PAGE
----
Thursday, 05 September 2019

Calif. Democrat: "Preposterous" to Say "So Help Me God" in Congressional Oaths

Written by 

A Democratic congressman on Sunday called it “preposterous” that witnesses are still being required to say the phrase “so help me God” as part of their oaths when testifying before Congress, following his committee’s aborted attempt to remove references to God from its oaths earlier this year.

Representative Jared Huffman (D-Calif.) made the remark on “Freethought Matters,” a program by the Freedom from Religion Foundation. The show’s website bills it as “an antidote to religion on the airwaves and Sunday morning sermonizing.”

Of the use of “so help me God” in witness oaths, Huffman said:

Well, unfortunately, it's been kind of a sporadic standard. Some committees have dropped the oath, others have not. I sit on the Natural Resources Committee and in our original proposed rules for the committee, we proposed that we drop the oath or we allow witnesses to simply say it voluntarily if they chose to, which to me makes perfect sense.

He continued:

And wouldn't you know it, [House Republican Conference Chair Representative] Liz Cheney just went ballistic.... And unfortunately, my Democratic colleagues backed down, and so we now nominally still have that same oath. But you're right. It's unconstitutional to require a witness in congressional testimony to affirm an oath to a deity they may not even believe in, or to affirm an oath to a singular deity when you might be a polytheistic Hindu, for example. It's just preposterous.

Members of Congress presiding over panels may decide the contents of oaths administered to witnesses. 

A draft proposal obtained by Fox News earlier this year showed that the House Committee on Natural Resources, on which Huffman sits, would have only had witnesses say, “Do you solemnly swear or affirm, under penalty of law, that the testimony that you are about to give is the truth, the whole truth, and nothing but the truth?”

The proposal had the words “so help you God” in red brackets — an indication that they were slated to be cut. “Under penalty of law” was in red text, which meant the phrase was going to be added.

Republicans protested the change, which led to a vote in favor of keeping “so help me God.”

Interestingly, the rule change also modified references to “his or her” to “their” and replaced the word “chairman” with “chair.”

Among the Republicans to advocate for keeping references to God was Representative Liz Cheney (R-Wy.), whom Huffman mentioned in his “Freethought Matters” interview.

At the time the draft was revealed, Cheney stated: “It is incredible, but not surprising, that the Democrats would try to remove God from committee proceedings in one of their first acts in the majority. They really have become the party of Karl Marx.”

A spokesperson for Cheney responded to Huffman’s comments, saying, “Liz Cheney will always defend God. Period. If that bothers Rep. Huffman, we’ll be praying for him.”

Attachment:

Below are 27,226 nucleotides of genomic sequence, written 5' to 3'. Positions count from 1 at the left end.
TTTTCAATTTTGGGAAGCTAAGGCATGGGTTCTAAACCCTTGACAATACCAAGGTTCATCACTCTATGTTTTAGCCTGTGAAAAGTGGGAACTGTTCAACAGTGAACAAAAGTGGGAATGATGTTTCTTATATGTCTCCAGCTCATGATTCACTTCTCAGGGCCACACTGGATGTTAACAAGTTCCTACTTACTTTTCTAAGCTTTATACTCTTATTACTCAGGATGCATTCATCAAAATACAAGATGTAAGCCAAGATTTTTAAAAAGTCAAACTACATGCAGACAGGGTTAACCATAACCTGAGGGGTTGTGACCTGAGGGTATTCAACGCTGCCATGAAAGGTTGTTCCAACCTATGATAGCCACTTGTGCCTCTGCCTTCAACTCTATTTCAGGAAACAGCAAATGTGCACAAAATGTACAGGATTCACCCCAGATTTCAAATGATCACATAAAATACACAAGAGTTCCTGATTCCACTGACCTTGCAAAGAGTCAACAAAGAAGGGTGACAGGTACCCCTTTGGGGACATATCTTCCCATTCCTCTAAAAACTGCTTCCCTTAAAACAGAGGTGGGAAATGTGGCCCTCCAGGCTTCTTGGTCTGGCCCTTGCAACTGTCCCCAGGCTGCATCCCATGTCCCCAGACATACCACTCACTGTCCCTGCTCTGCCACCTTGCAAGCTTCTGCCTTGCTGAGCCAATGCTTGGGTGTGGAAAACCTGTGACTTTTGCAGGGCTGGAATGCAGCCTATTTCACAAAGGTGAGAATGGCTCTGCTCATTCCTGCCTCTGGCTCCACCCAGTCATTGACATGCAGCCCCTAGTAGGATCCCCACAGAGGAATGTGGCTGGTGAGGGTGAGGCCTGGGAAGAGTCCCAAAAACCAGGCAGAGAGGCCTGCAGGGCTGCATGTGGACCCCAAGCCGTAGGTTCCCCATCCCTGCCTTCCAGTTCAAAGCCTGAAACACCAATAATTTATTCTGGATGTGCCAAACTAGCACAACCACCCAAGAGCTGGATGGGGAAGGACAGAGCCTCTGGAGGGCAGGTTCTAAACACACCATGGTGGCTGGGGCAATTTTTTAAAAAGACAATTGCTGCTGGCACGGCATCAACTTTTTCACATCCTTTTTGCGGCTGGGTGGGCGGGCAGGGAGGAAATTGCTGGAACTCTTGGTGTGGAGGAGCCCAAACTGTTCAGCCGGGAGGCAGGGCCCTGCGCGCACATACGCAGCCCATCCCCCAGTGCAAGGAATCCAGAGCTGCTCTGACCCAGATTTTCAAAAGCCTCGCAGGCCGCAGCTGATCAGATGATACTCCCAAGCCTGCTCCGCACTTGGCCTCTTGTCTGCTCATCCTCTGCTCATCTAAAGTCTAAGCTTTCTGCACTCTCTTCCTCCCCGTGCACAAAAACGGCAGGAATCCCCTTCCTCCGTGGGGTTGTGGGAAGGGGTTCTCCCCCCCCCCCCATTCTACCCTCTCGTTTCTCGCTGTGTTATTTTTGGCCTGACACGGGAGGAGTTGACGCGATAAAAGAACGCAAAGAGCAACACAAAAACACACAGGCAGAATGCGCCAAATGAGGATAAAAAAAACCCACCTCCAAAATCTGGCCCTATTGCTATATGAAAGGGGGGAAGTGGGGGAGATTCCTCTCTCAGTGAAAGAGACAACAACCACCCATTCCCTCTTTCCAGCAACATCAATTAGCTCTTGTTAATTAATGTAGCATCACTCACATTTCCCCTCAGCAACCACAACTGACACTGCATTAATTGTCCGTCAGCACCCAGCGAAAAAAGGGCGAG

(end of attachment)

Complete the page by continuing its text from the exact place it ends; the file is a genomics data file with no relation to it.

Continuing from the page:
The California lawmaker maintained that having witnesses say “so help me God” constitutes a “religious test” and is a violation Article VI, Clause 3 of the U.S. Constitution. 

“If we were to have a hearing on climate change, for example, and we wanted to call one of the foremost physicists, let's say Neil Degrasse Tyson,” Huffman added. “He's an atheist. Do we force him to affirm an oath to a God he doesn't believe in? It really, frankly, strains credulity that in this day and age Congress would have something like that, and yet some of the politics persist.”

Article VI, Clause 3 reads:

The Senators and Representatives before mentioned, and the Members of the several State Legislatures, and all executive and judicial Officers, both of the United States and of the several States, shall be bound by Oath or Affirmation, to support this Constitution; but no religious Test shall ever be required as a Qualification to any Office or public Trust under the United States.

The law says that no religious test shall be required of those seeking political office, meaning only that certain religious sects cannot be kept from office because of their religious beliefs. It doesn't say that no reference to God can be made in Congress. In fact, the same people responsible for crafting and passing the U.S. Constitution also hired ministers to ask for God's blessing on Congress and asked President George Washington to declare a "Day of Publick Thanksgivin" to God for his blessings, which eventually became Thanksgiving Day.

The Natural Resources Committee, which oversees national parks, wildlife, and energy, is headed by Democratic Arizona Representative Raul Grijalva.

In February, House Judiciary committee chairman Jerry Nadler (D-N.Y.) was called out by Representative Mike Johnson (R-La.) for leaving “so help me God” out of an oath. After apologizing, Nadler re-administered the oath — this time with a reference to God. 

In March, Johnson again protested after an oath administered by Representative Steve Cohen (D-Tenn.) during a Judiciary subcommittee hearing omitted “so help me God.” In that case, Nadler intervened, saying, “We do not have religious tests.” 

Is the movement to scrub references to God in oaths an effort to having committees abide by the Constitution, as its proponents claim? Or is it a deliberate misinterpretation of constitutional text intended to further erode Christianity and Christian morality in America? The answer seems clear.

Luis Miguel is a writer whose journalistic endeavors shed light on the Deep State, the immigration crisis, and the enemies of freedom. Follow his exploits on FacebookTwitterBitchute, and at luisantoniomiguel.com.

Please review our Comment Policy before posting a comment

Affiliates and Friends

Social Media